Prior to and at the sentencing hearing, Mr. Lujan-Lopez objected to the presentence report, claiming he was entitled to a two-point reduction because he admitted his guilt at the trial, which should result in a Guidelines range of seventy-seven to ninety-six months. His counsel also sought a lower sentence, arguing a seventy-seven-month sentence was extremely onerous for the nonviolent crime of illegal reentry and pointed out Mr. Lujan-Lopez returned illegally for the admirable purpose of caring for his child. During his allocution, Mr. Lujan-Lopez expressed remorse for his illegal reentry and explained he "only returned because of [his] son." Because Mr. Lujan-Lopez chose to proceed to trial, the government opposed a § 3E1.1 reduction for acceptance of responsibility.

The district court expressed its concerns about § 3E1.1 placing a penalty on defendants for exercising their right to go to trial and recognized that by not denying his guilt, Mr. Lujan-Lopez had accepted responsibility for his crime. It also considered the sentencing factors in 18 U.S.C. § 3553(a), including the nature of the crime, Mr. Lujan-Lopez's history and characteristics, including his "very substantial criminal history, " and the need to promote respect for the law, deter future crimes, and protect the public. It also noted the recommended Guidelines sentence "for this type of case" was "extraordinary" but also noted Mr. Lujan-Lopez's extensive criminal history supported a "higher-level sentence." In addressing Mr. Lujan-Lopez's request for a sentence below seventy-seven months, it recognized a seventy-seven-month sentence would be at the low end of the Guidelines range if it had applied the two-point reduction for acceptance of responsibility. It then imposed a sentence of seventy-seven months imprisonment, clarifying it was imposing a downward variant sentence and stating, "I am satisfied that ninety-two months is too much. I am satisfied that a penalty for going to trial is unfair."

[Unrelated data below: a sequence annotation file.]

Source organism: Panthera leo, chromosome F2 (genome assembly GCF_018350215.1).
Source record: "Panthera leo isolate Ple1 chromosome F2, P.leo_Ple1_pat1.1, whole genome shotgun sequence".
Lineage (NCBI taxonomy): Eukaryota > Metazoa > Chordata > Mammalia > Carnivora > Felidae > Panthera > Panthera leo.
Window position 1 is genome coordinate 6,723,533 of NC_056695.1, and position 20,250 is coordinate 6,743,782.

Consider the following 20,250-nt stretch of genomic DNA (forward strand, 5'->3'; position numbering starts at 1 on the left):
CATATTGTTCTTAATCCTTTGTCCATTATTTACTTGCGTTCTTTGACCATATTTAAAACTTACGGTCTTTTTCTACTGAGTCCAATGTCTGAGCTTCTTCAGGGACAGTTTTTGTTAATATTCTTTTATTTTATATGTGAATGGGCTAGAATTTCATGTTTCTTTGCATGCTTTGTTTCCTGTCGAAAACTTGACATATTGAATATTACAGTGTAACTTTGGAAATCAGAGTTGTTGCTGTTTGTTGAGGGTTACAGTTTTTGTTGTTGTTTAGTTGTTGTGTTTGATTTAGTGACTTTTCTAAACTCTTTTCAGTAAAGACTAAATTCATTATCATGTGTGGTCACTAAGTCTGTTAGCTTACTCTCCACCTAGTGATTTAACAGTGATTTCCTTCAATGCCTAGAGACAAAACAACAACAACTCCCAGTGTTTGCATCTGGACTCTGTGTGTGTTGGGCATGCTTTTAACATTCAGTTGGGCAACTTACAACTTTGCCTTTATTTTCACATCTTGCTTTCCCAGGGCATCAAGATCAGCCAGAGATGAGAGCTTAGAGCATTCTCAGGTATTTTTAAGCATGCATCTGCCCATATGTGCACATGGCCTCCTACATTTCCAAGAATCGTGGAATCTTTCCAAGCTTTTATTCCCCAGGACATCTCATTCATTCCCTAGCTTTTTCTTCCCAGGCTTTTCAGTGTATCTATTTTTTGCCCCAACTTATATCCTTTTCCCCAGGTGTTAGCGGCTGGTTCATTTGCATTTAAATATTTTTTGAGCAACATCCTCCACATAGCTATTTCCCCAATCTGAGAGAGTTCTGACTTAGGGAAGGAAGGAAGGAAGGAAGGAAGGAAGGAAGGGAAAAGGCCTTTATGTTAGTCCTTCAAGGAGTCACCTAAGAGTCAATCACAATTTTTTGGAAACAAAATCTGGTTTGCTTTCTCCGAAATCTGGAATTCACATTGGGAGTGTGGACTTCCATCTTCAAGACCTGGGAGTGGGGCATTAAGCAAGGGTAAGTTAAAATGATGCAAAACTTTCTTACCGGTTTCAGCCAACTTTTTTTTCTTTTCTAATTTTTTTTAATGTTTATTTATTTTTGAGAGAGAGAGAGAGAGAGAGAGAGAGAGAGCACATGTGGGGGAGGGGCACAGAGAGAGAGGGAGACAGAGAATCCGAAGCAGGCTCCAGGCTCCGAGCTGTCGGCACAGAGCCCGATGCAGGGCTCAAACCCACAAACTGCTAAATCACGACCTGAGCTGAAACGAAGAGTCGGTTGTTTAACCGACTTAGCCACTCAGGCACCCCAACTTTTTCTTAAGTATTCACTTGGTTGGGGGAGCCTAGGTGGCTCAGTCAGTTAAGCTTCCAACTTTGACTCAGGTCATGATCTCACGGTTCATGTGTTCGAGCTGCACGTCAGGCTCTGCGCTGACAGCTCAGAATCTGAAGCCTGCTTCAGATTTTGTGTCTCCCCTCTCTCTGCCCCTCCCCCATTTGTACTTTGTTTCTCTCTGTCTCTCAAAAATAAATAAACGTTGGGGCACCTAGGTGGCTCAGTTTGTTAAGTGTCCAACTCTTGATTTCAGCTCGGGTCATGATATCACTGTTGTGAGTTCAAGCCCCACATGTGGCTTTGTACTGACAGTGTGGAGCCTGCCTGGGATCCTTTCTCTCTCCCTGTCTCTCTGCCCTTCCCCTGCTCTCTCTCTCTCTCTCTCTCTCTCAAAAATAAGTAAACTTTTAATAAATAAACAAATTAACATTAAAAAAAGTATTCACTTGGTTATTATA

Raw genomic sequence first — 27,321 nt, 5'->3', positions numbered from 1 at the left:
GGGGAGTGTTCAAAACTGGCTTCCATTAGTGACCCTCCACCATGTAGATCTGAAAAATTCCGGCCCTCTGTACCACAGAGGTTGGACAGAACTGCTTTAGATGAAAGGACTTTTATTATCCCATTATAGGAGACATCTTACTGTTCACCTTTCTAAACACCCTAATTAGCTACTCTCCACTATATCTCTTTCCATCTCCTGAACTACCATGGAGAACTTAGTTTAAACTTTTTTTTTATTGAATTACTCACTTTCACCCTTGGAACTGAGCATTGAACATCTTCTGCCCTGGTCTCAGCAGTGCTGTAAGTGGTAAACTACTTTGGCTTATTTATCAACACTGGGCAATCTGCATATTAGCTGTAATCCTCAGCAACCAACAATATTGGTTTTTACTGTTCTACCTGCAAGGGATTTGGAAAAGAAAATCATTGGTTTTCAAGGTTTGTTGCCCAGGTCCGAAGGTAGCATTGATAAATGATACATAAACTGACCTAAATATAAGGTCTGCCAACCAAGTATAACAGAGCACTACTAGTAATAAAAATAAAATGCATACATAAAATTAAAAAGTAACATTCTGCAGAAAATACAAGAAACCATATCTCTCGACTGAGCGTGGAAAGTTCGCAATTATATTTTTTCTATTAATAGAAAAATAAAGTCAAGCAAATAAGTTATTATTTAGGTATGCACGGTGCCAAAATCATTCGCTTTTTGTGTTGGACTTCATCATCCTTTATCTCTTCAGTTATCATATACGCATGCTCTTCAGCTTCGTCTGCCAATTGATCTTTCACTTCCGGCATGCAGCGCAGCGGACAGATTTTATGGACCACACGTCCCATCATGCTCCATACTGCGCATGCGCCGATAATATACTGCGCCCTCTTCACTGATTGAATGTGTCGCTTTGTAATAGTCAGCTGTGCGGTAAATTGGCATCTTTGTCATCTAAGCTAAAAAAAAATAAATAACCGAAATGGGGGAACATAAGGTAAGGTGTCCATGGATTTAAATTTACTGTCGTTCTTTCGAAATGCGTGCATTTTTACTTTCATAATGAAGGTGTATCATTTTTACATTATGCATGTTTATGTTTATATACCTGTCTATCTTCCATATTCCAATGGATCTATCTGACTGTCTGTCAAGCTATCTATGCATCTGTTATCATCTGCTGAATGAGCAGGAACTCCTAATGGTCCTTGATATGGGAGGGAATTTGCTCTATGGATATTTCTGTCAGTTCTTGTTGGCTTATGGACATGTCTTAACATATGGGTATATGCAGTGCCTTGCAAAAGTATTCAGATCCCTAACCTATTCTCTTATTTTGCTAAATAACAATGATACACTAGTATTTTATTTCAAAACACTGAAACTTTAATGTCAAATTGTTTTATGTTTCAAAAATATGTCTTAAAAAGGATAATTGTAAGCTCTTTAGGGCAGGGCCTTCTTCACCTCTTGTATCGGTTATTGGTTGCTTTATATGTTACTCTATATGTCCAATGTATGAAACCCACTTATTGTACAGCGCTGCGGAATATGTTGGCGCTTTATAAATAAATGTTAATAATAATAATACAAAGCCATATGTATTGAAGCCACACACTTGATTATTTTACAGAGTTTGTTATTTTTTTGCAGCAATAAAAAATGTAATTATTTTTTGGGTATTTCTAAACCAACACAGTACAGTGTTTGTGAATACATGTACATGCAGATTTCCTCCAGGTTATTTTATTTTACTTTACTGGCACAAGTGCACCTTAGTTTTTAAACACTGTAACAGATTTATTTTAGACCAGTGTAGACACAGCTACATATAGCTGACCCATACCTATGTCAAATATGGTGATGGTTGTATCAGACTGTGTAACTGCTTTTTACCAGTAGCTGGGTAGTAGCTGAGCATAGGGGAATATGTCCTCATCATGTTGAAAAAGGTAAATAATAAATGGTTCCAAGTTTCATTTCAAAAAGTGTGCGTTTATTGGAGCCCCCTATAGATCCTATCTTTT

II. Discussion

Mr. Lujan-Lopez now appeals his sentence, renewing his claim his sentence is: (1) procedurally unreasonable because the district court failed to apply U.S.S.G. § 3E1.1 for a two-level reduction for his acceptance of responsibility; and (2) substantively unreasonable because it placed too much weight on his criminal record while failing to give "any" or "meaningful" weight to his personal history and characteristics, including his illegal reentry for the purpose of caring for his son. In arguing for the two-level reduction, Mr. Lujan-Lopez contends the district court made a mistake of law by assuming § 3E1.1 is unavailable to a defendant who goes to trial and that his admission of guilt at trial is sufficient to apply a § 3E1.1 reduction. He further submits that in deciding to go to trial his "concern was always about the length of his sentence, " as well as his desire to recount his experience and ask for leniency, and that the trial "served as an essential vehicle for him to accept responsibility." The government opposes the appeal.

We review a sentence for reasonableness, giving deference to the district court under an abuse of discretion standard. See United States v. Smart, 518 F.3d 800, 802-03, 805 (10th Cir. 2008). Thus, we review "'all sentences–whether inside, just outside, or significantly outside the Guidelines range–under a deferential abuse-of-discretion standard'" in which we afford substantial deference to the district courts. Id. at 806 (quoting Gall v. United States, 552 U.S. 38, 41 (2007)). "Our appellate review for reasonableness includes both a procedural component ... as well as a substantive component, which relates to the length of the resulting sentence." Id. at 803. "Procedural reasonableness addresses whether the district court incorrectly calculated ... the Guidelines sentence, treated the Guidelines as mandatory, failed to consider the § 3553(a) factors, relied on clearly erroneous facts, or failed to adequately explain the sentence." United States v. Huckins, 529 F.3d 1312, 1317 (10th Cir. 2008).

In determining whether the district court committed procedural error in calculating Mr. Lujan-Lopez's sentence or treated the Guidelines as mandatory, we look to ยง 3E1.1, on which he relies. It advises sentencing courts to "decrease the offense level by two levels" if "the defendant clearly demonstrates acceptance of responsibility for his offense." ...